Report shows slight increase in Thanksgiving fixings

Published 4:43pm Saturday, November 17, 2012

The cost of a classic Thanksgiving dinner including turkey, stuffing, pumpkin pie, cranberries and all the trimmings increased by less than 1 percent — or 28 cents this year, according to the American Farm Bureau Federation.

The AFBF survey shopping list includes turkey, bread stuffing, cranberries, sweet potatoes, rolls with butter, peas, a relish tray of carrots and celery, pumpkin pie with whipped cream, and beverages of coffee and milk, all in quantities sufficient to serve a family of 10. The average cost of this year’s feast for 10 is $49.48, a 28-cent price increase from last year’s average of $49.20.

“Thanksgiving Dinner is a special meal that people look forward to all year,” John Anderson, AFBF’s deputy chief economist said. “Most Americans will pay about the same as last year at the grocery store for a turkey and all the trimmings. A slight increase in demand for turkey is responsible for the moderate price increase our shoppers reported for the bird.”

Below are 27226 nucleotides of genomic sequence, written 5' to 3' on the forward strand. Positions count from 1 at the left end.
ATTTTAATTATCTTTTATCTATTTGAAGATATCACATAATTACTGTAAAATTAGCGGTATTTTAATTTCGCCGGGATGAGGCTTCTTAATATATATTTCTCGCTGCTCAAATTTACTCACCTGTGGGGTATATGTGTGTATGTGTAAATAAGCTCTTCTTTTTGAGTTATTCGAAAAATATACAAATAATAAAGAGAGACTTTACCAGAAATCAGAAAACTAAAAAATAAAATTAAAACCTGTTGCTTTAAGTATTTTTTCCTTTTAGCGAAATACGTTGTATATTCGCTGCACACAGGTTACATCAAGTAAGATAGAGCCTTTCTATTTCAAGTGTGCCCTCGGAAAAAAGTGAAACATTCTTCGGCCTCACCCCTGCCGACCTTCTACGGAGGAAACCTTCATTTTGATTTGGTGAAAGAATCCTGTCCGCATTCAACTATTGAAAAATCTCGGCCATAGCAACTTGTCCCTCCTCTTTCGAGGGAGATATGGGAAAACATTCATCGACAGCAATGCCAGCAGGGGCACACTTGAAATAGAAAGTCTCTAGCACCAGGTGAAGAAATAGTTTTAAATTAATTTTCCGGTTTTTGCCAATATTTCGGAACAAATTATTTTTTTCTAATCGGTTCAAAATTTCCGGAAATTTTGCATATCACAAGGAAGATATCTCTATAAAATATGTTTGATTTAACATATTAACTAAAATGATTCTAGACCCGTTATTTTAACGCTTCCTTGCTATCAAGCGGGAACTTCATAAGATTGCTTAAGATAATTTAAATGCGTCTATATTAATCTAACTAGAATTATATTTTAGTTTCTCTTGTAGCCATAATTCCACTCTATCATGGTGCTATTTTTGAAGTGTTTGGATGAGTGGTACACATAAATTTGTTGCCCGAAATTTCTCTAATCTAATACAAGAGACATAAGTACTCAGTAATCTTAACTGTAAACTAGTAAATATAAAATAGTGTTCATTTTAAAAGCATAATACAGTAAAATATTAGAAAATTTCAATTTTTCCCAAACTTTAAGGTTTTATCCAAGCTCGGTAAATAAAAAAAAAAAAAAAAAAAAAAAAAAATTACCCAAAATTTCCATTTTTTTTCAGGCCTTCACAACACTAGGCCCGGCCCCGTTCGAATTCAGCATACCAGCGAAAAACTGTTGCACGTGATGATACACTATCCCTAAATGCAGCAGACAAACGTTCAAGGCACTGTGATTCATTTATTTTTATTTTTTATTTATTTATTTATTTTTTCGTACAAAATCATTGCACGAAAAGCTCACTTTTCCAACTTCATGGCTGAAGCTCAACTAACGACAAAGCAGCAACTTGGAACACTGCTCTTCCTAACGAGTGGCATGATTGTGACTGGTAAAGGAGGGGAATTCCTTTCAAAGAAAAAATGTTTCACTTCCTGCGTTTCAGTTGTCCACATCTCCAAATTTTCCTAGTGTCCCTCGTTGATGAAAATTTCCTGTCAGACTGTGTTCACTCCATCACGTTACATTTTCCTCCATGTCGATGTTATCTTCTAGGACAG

Charlie Ammons, owner of Washington Street Supermarket, said he wasn’t sure how much money his customers will spend on their Thanksgiving menus.

“I would guess on average for Thanksgiving Day, $25 or $30, maybe $40 if they buy a turkey or a couple of hams,” Ammons said.

Ammons said the day’s most traditional bird is not their biggest seller.

“We don’t sell a lot of turkeys. We sell a lot of hens and hams on Thanksgiving and of course, celery and bell peppers, stuff like that,” he said. “Smoked pig neck, [which is actually a shoulder off a shoulder of a hog] — that’s what sells the best for us.”

Kevin Johnson, manager of Winn-Dixie on Highland Avenue said their top selling Thanksgiving items are stuffing, cranberry sauce, turkeys and hams.

Johnson said he didn’t think shoppers would see a significant price increase this year.

“I don’t know that it would be true for our [store],” he said of the AFBF’s findings. “We have a lot more specials this year than we normally have. I think most of everything we have that’s holiday related is on some sort of sale”

While the national average for one of the most talked about meals of the year may have seen a slight price increase, “at just under $5 per person, the cost of this year’s meal remains a bargain,” said AFBF President Bob Stallman.

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